Lets try to establish a sort of list of different types of user experiences in conjunction with cognitive seduction:

  1. Discovery: user experience as the exploration of something new
  2. Challenge: user experience as overcoming an obstacel in achieving something, going past previous individual thresholds and knowledge levels, etc.
  3. Narrative: user experience as a story
  4. Self-expression: user experience as self-discovery and creativity
  5. Social framework: user experience as interaction with colleagues or someone unknown in an Web model
  6. Cognitive arousal: user experience as a brain teaser
  7. Thrill: user experience as risk-taking in presence of a safety net
  8. Triumph: user experience as an opportunity to kick ass
  9. Flow: user experience as extreme concentration, extreme focus, lack of self-awareness
  10. Fantasy: user experience as alternate reality
  11. Learning: user experience as an opportunity to grow and improve

No. Its not possible to build a model equipped with all these features. An excellent example of the implementation of the above features would be game design. But even the best game designers do not, and cannot, build a game to mirror all of these requirements. The idea is to make sure that whatever you build—be it a game or, as in my case, a social collaborative tool—incorporates some of these features into its basic model. Or at least it should be tuned to realize a few of the above mentioned user experience types. In simple words, I do not want to make a site extremely simplistic, I do not want to provide just excellent usability; instead, I want to provide a user experience. I want to make sure that every time I design a site, I keep in my mind that my users are smart. I want to give them some credit and reward them if they use my system in an innovative way I had’nt thought of before. I want them to surprise me. I do not want things to get boring very fast!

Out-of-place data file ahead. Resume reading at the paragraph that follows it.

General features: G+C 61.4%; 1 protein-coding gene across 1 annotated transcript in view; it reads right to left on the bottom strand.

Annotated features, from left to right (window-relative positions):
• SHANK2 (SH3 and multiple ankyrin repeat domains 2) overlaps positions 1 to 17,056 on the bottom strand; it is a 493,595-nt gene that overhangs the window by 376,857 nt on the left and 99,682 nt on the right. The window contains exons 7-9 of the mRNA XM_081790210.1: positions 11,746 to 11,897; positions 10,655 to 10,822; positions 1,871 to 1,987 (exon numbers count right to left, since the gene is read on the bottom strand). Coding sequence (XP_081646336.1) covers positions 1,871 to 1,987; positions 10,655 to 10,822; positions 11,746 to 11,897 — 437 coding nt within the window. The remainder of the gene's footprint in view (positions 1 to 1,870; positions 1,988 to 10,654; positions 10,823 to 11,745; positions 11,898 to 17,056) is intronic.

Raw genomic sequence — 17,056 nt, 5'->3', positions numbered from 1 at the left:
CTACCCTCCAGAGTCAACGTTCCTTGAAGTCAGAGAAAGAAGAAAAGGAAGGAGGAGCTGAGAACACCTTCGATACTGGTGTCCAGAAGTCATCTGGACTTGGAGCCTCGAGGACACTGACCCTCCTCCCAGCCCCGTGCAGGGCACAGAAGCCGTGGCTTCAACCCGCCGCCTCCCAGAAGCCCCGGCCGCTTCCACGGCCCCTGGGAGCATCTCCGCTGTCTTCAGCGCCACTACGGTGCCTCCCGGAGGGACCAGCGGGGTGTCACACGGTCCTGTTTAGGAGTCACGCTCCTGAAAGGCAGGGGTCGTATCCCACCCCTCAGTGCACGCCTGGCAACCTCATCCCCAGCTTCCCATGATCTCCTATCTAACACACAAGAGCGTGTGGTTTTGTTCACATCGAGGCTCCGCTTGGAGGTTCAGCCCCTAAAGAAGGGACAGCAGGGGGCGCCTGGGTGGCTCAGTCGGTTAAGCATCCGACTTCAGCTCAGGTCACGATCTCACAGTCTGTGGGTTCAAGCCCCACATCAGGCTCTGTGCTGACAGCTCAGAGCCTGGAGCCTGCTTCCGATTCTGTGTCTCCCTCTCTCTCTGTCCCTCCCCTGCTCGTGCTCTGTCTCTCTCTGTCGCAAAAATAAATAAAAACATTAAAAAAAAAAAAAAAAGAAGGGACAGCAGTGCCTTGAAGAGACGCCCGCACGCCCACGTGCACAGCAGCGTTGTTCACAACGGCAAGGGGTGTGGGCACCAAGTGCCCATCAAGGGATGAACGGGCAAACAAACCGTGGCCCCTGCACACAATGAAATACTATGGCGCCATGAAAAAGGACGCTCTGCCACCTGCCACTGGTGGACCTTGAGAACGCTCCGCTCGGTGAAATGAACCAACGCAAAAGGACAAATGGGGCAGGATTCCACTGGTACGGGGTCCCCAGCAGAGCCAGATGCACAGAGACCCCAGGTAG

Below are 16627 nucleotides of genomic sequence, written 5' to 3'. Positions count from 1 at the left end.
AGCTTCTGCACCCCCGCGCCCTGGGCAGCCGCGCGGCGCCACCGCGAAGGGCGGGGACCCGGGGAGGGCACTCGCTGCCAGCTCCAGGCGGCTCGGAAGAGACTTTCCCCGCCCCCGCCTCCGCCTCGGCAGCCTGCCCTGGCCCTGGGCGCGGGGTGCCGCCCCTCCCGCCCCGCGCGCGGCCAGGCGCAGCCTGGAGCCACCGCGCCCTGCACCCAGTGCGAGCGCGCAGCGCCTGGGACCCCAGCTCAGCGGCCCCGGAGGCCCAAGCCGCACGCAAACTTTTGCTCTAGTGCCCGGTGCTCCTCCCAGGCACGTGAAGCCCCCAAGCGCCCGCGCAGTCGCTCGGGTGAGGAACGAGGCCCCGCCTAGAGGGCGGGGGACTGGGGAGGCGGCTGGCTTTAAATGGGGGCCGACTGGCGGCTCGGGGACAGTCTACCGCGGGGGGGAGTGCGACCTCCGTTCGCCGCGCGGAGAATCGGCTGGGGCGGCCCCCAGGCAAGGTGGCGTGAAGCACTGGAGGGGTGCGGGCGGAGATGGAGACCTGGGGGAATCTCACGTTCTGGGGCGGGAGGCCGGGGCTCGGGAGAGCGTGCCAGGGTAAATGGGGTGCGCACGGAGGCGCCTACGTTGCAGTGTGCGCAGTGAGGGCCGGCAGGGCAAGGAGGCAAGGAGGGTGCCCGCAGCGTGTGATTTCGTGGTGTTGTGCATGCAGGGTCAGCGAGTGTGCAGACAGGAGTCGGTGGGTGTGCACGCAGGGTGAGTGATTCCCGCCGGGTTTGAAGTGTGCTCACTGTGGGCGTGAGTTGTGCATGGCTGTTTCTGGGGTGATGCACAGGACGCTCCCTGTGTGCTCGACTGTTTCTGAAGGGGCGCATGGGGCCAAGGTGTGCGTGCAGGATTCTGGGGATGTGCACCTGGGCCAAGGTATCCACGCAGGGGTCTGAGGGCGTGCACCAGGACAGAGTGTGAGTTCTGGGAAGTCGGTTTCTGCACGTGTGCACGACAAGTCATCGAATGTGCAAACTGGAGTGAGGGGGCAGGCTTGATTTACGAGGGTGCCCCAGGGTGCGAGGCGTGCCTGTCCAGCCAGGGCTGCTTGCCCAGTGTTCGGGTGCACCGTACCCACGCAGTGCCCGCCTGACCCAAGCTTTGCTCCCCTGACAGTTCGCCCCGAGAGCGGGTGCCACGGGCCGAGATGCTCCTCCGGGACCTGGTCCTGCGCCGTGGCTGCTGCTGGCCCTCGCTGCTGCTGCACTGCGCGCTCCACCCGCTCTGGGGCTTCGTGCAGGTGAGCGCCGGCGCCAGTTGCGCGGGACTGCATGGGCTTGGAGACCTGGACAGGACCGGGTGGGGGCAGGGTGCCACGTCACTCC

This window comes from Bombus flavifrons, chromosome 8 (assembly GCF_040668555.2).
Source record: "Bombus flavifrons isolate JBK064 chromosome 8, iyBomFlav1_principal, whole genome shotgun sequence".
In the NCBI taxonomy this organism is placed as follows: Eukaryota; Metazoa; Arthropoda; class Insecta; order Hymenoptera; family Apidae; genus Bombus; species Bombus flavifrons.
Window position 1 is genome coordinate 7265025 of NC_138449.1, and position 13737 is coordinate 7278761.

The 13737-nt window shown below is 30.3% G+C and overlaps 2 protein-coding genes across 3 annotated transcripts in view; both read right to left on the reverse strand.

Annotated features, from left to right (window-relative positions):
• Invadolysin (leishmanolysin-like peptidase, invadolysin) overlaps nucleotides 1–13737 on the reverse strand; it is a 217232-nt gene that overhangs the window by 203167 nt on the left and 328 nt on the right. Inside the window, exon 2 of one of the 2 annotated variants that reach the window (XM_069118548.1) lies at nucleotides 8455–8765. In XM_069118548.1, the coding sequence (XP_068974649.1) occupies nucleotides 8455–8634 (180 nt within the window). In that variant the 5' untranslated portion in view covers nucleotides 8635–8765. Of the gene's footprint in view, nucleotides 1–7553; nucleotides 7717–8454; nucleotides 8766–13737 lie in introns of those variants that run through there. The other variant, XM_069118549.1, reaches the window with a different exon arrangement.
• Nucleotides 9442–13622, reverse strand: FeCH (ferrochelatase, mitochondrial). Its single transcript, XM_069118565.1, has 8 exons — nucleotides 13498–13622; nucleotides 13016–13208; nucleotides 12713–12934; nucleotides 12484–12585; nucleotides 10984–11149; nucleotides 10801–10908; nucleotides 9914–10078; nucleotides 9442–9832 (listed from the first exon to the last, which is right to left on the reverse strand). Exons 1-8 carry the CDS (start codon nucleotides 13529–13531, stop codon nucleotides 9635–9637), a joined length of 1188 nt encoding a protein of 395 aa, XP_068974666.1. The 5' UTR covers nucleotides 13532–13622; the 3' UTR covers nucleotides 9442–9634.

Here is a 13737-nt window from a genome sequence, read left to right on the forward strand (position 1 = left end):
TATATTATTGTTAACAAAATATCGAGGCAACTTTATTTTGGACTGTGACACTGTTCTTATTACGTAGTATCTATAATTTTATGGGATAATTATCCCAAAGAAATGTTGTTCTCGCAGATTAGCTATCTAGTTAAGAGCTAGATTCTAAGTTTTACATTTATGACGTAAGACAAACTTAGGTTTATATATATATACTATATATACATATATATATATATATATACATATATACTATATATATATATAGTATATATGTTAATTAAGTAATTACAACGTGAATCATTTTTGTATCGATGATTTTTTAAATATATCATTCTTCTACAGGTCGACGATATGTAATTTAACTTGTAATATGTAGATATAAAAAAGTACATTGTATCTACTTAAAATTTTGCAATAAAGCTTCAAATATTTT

Am I on the right track here? Or is convention the only way?

Posted in Knowledge management, Office, Social media | 7 Comments »

Brothers in arms

Posted by Avadhut on 4 April 2007

Last few weeks had seen me get into endless debates about whose music is better—J or mine? The weekend that went by saw VH1 air thier “VH1 Storyteller Sessions.” It started of fine, with Green Day doing the honors of warming the stage. I was thoroughly enjoying myself. What was in store was even more magical though. After an hour of spiked hair, eye make-up, songs about angst, broken dreams, and general all-round histronics, Pearl Jam came on. As soon as they started thier set, I could not help but notice the stark difference in, well, everything. The music, the voice, lyrical progression, composition, melody, on-stage presence of a bunch of guys in khakis, long hair, and beard. Everything. I realized why I loved Eddie Vedder so much, why every waking moment of my second year in Pune was spent with either Vitalogy, Vs, Ten, or Yield playing on my PC. While Billy Armstrong screamt out his lyrics demanding attention, Vedder’s voice could be likened to the mysterious incantantions on an ancient cave—you can’t but want to find out what they are all about. While talking to C about all of this, she told me to write about it. And I decided I would. But for the longest time I had something else on my mind, musically—Mark Knopfler, Brothers in arms to be precise.

Through these fields of destruction
Baptisms of fire
I’ve watched all your suffering
As the battles raged higher
And though they did hurt me so bad
In the fear and alarm
You did not desert me
My brothers in arms